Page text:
Defense Date

2016

Document Type

Dissertation

Degree Name

Doctor of Philosophy

Department

Clinical Psychology

First Advisor

Michael A. Southam-Gerow, Ph.D.

Second Advisor

Bryce McLeod, Ph.D.

Third Advisor

Rosalie Corona, Ph.D.

Fourth Advisor

Terri Sullivan, Ph.D.

Fifth Advisor

Elizabeth Farmer, Ph.D.

Abstract

The purpose of this exploratory study was to examine the extent to which pretreatment characteristics influence therapist treatment adherence by using data sampled from a randomized effectiveness trial and an efficacy study. Research suggests that youth-, family-, and therapist-level pretreatment characteristics influence therapist behavior; however, this area is underdeveloped as most studies have focused on externalizing problem areas, family-based approaches, and the use of parent or therapist report to assess for therapist adherence. To date, no research has examined this question with anxiety as the target problem, individual-focused CBT, and with observational therapist adherence data. An observational coding measure, Cognitive-Behavioral Therapy Adherence Scale for Youth Anxiety, was used to assess therapist adherence to CBT for youth anxiety. Hierarchical linear model analyses were conducted to estimate changes in therapist adherence over time, based on youth-, family-, and therapist-level pretreatment characteristic predictors. Results suggest that youth ethnicity/race, therapist openness to evidence-based practices, therapist theoretical orientation, and therapist age influence the process of therapy: in this case, therapist adherence. The current study provides essential evidence about potentially important predictors of therapist adherence for CBT youth anxiety and points to important clinical and treatment adoption implications.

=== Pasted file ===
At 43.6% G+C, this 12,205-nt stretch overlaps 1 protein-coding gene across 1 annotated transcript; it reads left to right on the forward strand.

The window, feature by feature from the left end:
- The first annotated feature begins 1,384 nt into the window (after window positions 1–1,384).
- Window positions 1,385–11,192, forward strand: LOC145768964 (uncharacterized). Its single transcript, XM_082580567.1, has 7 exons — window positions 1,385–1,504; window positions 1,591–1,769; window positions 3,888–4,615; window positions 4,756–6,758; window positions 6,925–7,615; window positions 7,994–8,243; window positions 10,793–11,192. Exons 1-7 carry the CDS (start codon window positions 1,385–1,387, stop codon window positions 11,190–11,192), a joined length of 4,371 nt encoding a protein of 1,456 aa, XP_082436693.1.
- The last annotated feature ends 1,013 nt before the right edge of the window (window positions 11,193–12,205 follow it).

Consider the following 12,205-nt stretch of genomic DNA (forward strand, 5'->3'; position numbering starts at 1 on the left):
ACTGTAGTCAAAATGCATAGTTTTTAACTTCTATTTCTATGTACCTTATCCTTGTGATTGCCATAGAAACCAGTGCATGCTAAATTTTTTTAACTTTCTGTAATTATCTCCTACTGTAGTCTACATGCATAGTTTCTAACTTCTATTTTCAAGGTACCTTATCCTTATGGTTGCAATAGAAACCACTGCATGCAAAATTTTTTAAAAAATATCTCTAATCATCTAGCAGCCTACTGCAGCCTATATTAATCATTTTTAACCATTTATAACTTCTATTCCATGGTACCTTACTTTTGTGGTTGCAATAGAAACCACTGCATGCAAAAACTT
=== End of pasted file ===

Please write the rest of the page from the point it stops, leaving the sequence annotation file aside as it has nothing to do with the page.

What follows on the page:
Rights

© The Author

Is Part Of

VCU University Archives

Is Part Of

VCU Theses and Dissertations

Date of Submission

6-21-2016

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